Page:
25 Jun 2010 #17
You think Polish is bad, try Finnish or Hungarian, Irish or Basque. Actually each language has its complexities and pitfalls and require study to do them justice. Sure you can say 'me go, me want, me like' or their equivalents in other langauges and make yourself understood, but that is slaughtering the tongue. The Spanish verbal system is quite complex, Italian has several articles for nouns of the same gender, Russian's unpredictable stress causes trouble for foreign learners not the mention German's der die das. And learnign to write Chinese? Forget it!
SzwedwPolsce 11 | 1,595
25 Jun 2010 #18
When do you use Polska and when do you use Polsce ?

It's the locative case. It's used when you say that something is in or on somthing else.

This means that the word after w (we) and na is very likely to take the locative case.

In Poland, in the dream, on the steet, in the house etc.

Polska - w Polsce
Sen - we śnie
Dom - w domu
Ulica - na ulicy
pgtx 29 | 3,159
25 Jun 2010 #20
yes...
SzwedwPolsce 11 | 1,595
25 Jun 2010 #21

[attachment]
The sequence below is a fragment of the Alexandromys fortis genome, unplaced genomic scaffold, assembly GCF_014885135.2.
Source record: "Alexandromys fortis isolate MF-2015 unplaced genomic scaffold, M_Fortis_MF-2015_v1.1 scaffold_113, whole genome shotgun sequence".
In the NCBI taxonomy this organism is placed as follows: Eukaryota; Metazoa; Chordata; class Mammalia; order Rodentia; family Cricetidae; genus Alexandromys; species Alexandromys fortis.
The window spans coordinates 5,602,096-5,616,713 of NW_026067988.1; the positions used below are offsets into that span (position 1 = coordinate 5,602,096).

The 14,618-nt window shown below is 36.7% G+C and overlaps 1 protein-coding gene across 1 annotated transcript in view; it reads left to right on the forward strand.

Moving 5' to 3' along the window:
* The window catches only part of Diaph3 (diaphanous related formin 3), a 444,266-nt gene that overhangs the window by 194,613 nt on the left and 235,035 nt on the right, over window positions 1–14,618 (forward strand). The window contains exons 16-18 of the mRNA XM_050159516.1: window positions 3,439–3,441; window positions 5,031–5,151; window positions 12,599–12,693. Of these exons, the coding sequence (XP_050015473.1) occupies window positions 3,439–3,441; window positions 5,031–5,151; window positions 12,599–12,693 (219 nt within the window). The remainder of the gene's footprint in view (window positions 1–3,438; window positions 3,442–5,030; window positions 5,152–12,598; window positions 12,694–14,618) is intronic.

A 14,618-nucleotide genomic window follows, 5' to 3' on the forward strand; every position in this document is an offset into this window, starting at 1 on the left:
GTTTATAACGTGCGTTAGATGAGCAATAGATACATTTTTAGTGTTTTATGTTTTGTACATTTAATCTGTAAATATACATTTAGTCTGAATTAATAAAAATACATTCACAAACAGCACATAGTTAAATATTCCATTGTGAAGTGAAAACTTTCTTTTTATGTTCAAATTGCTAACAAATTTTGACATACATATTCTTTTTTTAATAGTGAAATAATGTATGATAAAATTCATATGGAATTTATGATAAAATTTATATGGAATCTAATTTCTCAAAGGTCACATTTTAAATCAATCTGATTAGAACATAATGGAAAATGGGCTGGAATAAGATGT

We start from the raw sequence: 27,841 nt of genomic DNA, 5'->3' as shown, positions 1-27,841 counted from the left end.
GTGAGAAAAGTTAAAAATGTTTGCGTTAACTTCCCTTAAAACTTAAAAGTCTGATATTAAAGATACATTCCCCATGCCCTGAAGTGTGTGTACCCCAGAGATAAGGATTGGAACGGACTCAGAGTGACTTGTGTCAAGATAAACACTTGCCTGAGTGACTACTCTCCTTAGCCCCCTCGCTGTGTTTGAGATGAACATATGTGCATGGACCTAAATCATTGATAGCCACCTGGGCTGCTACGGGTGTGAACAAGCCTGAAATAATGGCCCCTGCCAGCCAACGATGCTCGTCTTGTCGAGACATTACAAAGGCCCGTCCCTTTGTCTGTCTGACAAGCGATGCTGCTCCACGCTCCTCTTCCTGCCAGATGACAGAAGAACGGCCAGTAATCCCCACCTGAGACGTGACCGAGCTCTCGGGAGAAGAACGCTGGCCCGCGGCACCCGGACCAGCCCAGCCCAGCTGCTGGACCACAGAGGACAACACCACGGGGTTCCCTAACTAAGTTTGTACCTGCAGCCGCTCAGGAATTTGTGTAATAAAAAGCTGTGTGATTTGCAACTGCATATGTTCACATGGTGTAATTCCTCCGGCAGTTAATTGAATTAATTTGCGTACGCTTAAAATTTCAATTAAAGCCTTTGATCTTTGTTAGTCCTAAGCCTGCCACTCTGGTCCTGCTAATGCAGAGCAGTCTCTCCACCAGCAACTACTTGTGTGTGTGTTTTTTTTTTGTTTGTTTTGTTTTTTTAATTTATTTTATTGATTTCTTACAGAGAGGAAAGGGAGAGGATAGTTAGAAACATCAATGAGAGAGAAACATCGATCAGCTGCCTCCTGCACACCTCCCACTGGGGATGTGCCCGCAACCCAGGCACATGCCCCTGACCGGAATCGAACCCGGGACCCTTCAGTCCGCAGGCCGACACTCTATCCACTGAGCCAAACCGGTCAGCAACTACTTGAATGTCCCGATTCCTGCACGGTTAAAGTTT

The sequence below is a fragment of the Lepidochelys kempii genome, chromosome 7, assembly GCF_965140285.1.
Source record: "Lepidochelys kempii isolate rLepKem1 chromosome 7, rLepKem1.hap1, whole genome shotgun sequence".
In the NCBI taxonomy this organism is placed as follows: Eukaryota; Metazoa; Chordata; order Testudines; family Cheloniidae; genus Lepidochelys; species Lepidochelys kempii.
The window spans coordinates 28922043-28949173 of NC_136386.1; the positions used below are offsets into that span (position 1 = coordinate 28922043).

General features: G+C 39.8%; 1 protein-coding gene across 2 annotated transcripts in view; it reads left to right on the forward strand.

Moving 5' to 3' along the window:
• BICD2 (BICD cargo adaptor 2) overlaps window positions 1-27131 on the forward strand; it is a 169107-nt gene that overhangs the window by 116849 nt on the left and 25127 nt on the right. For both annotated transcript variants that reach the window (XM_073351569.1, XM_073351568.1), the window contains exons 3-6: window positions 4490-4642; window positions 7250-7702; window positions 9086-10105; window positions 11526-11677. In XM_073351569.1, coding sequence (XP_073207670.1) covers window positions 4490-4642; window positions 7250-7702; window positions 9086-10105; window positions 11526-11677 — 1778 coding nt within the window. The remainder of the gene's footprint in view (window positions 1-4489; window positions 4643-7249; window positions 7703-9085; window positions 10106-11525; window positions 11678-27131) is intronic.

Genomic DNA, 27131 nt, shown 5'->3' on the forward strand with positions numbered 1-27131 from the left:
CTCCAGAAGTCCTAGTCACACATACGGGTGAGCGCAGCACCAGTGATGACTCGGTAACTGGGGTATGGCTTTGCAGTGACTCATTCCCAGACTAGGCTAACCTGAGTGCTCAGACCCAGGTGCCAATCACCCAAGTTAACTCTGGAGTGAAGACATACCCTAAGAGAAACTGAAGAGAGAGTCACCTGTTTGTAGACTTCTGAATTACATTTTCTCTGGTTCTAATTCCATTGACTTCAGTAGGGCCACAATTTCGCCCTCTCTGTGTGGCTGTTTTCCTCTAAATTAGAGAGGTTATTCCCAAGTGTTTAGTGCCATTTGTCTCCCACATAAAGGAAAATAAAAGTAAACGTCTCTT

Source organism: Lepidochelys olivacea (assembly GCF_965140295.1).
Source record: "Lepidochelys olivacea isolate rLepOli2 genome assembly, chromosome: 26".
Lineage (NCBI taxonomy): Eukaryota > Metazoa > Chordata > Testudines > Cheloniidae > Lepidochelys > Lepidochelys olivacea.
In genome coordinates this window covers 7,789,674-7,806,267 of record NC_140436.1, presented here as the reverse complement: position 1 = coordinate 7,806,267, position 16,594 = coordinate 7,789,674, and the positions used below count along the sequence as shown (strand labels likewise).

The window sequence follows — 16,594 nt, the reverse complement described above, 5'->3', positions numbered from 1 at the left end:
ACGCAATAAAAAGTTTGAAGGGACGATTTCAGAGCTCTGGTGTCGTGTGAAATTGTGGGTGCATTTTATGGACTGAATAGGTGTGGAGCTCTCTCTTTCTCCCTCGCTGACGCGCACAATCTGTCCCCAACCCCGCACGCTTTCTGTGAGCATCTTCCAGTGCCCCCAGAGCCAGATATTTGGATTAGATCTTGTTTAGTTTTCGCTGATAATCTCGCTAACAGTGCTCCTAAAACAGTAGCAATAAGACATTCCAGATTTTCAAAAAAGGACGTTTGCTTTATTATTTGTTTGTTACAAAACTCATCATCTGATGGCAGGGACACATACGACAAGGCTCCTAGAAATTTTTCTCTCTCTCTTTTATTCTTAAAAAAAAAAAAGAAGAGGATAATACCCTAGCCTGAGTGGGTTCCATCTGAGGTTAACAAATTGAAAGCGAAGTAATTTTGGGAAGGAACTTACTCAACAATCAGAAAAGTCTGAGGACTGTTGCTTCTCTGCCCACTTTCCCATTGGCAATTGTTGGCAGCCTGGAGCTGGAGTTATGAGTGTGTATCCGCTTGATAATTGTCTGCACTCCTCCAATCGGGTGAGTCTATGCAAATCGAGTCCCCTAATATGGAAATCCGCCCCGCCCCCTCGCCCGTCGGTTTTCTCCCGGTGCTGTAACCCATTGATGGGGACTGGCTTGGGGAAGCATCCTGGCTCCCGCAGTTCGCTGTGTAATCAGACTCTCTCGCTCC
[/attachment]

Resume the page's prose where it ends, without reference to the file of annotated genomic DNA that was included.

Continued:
i believe it's we śnie no?

True. Thanks.

However, w and we are 2 aspects of the same preposition. So there are no differences in grammatical rules. In grammar books you usually find only w. But the we-aspect is treated the same. The only reason the we-aspect exists is to make some words easier to pronounce.
NorthMancPolak 4 | 648
25 Jun 2010 #22
because that makes no sense.. i'll let others chime in to explain how it all works..

he (the OP) is thinking in English, which doesn't work in Polish ;)

a few examples:

Poland, the nation: Polska
In Poland: w Polsce
From Poland: z Polski
Of Poland/Polish: Polskie
About something Polish: o polskich/polskim
To Poland: do Polski
Beyond Poland: poza Polską

Still think those skinny Polish women are worth it?? ;) :D